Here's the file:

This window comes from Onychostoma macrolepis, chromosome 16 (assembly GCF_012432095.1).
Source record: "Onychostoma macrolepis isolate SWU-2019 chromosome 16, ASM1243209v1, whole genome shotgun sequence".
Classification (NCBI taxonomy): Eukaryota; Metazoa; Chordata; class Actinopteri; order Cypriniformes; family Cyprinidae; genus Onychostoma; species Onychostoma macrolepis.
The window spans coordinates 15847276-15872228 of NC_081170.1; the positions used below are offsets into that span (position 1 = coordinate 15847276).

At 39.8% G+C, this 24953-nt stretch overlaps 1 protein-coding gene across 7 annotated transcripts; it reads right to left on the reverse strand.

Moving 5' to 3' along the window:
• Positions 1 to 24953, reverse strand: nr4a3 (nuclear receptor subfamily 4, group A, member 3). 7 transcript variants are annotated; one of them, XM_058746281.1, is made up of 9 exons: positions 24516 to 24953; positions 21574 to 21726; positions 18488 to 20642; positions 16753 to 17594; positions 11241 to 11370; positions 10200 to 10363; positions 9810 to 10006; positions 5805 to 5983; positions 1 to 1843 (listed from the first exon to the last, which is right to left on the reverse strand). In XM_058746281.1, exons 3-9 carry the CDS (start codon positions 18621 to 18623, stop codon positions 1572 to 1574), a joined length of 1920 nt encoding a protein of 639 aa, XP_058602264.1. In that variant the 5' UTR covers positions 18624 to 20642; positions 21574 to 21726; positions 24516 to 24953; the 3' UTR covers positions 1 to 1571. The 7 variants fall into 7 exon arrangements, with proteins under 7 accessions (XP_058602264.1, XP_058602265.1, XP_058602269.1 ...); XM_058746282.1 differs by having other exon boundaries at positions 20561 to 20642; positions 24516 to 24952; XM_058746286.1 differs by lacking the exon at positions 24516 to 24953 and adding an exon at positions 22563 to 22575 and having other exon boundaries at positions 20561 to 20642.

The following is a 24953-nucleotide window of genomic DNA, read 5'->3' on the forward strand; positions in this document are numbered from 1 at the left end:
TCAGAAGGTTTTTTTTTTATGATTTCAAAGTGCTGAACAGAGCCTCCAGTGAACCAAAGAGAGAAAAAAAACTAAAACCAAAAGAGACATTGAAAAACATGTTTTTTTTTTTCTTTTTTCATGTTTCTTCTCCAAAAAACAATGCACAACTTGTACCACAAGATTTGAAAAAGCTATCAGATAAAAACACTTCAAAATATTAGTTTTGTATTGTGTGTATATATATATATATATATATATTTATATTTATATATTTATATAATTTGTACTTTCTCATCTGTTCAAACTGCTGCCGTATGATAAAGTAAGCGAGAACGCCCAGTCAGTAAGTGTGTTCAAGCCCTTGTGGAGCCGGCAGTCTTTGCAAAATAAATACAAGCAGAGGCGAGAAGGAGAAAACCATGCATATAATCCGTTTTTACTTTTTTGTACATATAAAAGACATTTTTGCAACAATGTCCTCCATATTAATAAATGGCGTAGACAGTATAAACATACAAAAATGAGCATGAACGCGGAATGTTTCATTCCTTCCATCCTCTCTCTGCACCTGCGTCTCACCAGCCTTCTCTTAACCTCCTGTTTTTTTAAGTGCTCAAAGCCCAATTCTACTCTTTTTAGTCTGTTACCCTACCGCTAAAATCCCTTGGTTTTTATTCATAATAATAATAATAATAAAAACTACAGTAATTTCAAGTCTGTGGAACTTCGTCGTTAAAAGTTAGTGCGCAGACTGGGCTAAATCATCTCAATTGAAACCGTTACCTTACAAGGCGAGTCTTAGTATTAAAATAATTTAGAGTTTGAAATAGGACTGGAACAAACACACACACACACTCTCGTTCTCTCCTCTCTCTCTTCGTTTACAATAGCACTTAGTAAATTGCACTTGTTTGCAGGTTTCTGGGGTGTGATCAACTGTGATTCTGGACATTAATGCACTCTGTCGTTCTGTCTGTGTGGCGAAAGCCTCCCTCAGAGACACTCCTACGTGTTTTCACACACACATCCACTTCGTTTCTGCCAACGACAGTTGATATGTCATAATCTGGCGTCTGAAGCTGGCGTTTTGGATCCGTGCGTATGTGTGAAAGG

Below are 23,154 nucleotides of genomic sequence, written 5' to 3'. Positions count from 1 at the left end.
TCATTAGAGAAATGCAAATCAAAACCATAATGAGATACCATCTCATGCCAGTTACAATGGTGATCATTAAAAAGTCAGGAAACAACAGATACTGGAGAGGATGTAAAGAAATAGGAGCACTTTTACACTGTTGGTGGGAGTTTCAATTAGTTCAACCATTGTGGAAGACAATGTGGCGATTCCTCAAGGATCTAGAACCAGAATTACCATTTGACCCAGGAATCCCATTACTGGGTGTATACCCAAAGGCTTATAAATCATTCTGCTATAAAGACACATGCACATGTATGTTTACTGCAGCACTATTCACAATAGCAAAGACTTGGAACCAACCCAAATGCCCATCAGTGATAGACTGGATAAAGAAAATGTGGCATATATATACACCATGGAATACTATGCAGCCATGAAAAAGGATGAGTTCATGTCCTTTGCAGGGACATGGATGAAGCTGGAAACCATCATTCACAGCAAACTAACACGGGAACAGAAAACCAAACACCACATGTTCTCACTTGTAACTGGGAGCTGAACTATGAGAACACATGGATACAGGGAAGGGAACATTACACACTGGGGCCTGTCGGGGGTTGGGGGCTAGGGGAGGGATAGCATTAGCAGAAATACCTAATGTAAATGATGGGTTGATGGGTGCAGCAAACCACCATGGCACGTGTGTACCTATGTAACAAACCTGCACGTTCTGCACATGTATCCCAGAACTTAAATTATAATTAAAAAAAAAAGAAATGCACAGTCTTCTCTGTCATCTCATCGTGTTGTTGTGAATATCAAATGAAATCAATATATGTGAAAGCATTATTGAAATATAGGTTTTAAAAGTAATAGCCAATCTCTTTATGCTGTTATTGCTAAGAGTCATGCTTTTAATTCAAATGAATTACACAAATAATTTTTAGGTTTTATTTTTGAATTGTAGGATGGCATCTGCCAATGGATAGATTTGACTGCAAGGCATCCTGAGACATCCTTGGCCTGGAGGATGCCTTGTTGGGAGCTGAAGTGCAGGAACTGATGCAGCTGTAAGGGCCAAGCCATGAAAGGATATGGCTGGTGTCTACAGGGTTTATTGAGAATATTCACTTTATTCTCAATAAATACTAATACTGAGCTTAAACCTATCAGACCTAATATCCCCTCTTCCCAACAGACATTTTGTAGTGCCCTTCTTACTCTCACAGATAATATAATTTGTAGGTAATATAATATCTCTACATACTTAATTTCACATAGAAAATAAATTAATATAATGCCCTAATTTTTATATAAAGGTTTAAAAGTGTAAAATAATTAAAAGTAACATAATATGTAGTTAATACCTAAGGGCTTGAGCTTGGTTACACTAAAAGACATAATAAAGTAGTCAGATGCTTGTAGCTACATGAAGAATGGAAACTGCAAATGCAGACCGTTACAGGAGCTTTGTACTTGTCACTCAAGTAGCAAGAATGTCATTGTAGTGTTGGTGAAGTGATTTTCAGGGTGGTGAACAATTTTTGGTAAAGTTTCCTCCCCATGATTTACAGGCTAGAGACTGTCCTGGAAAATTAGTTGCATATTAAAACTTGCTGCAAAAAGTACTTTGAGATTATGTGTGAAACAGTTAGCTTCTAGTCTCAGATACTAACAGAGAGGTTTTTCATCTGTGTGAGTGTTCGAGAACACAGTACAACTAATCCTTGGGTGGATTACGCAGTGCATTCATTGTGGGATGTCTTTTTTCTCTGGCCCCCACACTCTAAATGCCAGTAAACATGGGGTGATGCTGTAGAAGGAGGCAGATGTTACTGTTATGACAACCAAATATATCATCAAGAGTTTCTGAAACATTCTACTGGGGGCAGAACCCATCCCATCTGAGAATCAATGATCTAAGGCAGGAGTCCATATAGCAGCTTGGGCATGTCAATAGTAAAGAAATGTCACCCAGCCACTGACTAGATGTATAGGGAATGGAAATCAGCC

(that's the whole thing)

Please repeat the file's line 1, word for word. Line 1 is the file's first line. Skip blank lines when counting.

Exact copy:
This window comes from Onychostoma macrolepis, chromosome 16 (assembly GCF_012432095.1).